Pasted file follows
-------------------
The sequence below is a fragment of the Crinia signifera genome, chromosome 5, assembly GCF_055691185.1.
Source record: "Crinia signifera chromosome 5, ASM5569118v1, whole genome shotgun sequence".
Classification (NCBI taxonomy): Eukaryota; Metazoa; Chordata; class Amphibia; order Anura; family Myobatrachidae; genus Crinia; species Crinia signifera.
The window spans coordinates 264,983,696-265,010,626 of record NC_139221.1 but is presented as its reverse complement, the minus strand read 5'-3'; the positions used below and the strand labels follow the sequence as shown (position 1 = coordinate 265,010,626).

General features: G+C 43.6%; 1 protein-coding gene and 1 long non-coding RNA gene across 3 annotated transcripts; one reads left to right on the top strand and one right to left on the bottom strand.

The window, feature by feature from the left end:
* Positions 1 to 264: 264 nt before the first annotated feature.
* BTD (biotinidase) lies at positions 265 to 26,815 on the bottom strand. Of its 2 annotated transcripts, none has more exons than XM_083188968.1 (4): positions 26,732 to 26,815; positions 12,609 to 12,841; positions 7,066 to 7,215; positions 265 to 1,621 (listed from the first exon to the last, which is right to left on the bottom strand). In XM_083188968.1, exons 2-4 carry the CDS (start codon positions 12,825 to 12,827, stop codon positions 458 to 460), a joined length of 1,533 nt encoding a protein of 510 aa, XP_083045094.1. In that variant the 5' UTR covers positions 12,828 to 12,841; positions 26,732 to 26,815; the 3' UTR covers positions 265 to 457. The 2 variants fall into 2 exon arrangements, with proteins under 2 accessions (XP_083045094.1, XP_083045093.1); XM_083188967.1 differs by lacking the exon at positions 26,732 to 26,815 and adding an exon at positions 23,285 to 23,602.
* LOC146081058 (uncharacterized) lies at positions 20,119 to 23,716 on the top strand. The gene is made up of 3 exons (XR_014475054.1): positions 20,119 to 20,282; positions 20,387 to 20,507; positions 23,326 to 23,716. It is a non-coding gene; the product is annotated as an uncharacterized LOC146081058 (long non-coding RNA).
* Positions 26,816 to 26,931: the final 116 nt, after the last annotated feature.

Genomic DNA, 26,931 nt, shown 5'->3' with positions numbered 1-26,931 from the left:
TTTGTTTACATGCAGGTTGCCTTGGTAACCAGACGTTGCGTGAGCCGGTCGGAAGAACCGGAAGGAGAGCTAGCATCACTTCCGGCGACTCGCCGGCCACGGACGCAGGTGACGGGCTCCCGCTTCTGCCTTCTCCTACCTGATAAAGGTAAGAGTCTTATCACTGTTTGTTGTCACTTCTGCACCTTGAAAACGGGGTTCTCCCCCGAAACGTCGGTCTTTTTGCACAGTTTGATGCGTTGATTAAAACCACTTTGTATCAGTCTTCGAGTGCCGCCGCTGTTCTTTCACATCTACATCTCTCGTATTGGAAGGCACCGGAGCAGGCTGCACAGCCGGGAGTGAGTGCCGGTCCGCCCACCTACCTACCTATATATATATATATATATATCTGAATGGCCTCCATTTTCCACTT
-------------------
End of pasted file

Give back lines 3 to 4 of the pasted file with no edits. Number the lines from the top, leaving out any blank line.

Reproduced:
Classification (NCBI taxonomy): Eukaryota; Metazoa; Chordata; class Amphibia; order Anura; family Myobatrachidae; genus Crinia; species Crinia signifera.
The window spans coordinates 264,983,696-265,010,626 of record NC_139221.1 but is presented as its reverse complement, the minus strand read 5'-3'; the positions used below and the strand labels follow the sequence as shown (position 1 = coordinate 265,010,626).